A new study titled, “Retrospective Assessment of Home Ventilation to Reduce Rehospitalization in Chronic Obstructive Pulmonary Disease,” currently published in the Journal of Clinical Sleep Medicine, suggests non-invasive ventilation plays a crucial role in administering effective multi-faceted patient care to COPD patients, leading to a reduction in readmission rates.
The study was backed and co-authored by Netherlands-based Royal Philips, a diversified health and well-being company specialized in improving people’s lives through advancements in the areas of Healthcare, Consumer Lifestyle and Lighting. Researchers assessed COPD patients who have been admitted to a hospital at least twice in one year and were transitioned into a COPD management program, which entailed them to receive noninvasive positive pressure ventilation (NIPPV). They found that by administering NIPPV via Philips Respironics Trilogy 100, readmission rates dropped by 97% over the following 12 months.
There has been significant pressure on health facilities across the US to actively strive for a reduction in COPD readmission rates, as these repeated hospitalizations can be quite burdensome for many patients, with estimates showing a projected nationwide cost worth $29.5 billion. Readmission rates within a month of discharge have been reported to be as much as 22.6%. This study revealed that NIPPV delivered via Philips Respironics Trilogy 100 was able to reduce readmission rates from 100% (397 out of 397) to 2.2% (9 out of 397) in the year following intervention.
“The results of this study indicate that Philips Trilogy with an advanced mode of ventilation AVAPs-AE therapy – in combination with respiratory therapist-led care, medication reconciliation and adequate provision of oxygen therapy – assisted in stabilizing the respiratory condition of patients with COPD,” said Amy Day, RRT, Director of Ventilation Management of Barnes Healthcare Services. “Such better management of the COPD condition allows health systems to not only significantly reduce readmissions and the associated high costs, but also improve the quality of life for some of its most complex patients.”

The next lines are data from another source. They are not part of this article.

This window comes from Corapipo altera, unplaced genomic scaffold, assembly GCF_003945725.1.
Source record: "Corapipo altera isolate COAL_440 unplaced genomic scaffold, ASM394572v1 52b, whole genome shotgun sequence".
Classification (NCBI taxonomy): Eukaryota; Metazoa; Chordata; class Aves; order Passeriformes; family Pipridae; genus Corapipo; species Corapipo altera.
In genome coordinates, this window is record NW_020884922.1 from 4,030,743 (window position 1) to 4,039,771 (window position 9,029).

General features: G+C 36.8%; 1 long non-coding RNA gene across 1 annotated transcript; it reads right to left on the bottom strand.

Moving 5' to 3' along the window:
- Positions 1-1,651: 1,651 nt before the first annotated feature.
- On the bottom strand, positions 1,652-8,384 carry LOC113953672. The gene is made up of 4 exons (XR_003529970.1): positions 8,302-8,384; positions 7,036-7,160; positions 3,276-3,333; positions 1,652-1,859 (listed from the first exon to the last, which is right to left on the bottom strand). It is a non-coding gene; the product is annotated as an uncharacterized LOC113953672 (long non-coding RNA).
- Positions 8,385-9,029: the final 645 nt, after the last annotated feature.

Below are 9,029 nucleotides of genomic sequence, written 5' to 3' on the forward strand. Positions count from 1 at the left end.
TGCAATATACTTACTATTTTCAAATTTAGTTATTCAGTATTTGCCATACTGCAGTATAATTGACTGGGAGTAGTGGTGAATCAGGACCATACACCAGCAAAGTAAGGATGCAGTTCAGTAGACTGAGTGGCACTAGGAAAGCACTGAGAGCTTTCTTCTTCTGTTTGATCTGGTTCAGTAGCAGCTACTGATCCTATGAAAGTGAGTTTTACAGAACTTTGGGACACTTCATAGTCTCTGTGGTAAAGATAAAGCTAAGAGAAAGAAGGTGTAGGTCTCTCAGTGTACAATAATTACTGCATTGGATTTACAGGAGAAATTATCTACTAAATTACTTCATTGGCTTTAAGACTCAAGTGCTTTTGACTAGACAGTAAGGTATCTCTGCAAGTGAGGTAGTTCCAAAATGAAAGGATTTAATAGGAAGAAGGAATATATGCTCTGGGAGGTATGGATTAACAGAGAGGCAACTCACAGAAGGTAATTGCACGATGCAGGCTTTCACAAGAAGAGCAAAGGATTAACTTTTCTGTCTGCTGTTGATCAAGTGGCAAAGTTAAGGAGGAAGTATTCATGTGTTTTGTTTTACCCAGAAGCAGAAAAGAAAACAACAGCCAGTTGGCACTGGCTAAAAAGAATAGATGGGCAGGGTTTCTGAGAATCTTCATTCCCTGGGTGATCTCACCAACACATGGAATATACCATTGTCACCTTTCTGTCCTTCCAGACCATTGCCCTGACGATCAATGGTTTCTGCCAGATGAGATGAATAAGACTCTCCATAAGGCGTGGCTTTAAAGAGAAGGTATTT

“This study holds promise in how a multi-faceted intervention could assist health systems in significantly improving the care of the patients with advanced stage COPD in their home,” said Sairam Parthasarathy, MD, Professor of Medicine and Director of the Center for Sleep Disorders at Banner – University Medical Center Tucson. “The results indicate that patients placed on this advanced mode of non-invasive ventilation, combined with an in-home care program, can reduce hospitalizations and subsequently reduce healthcare utilization. This study is a good foundation to build from and to further validate.”
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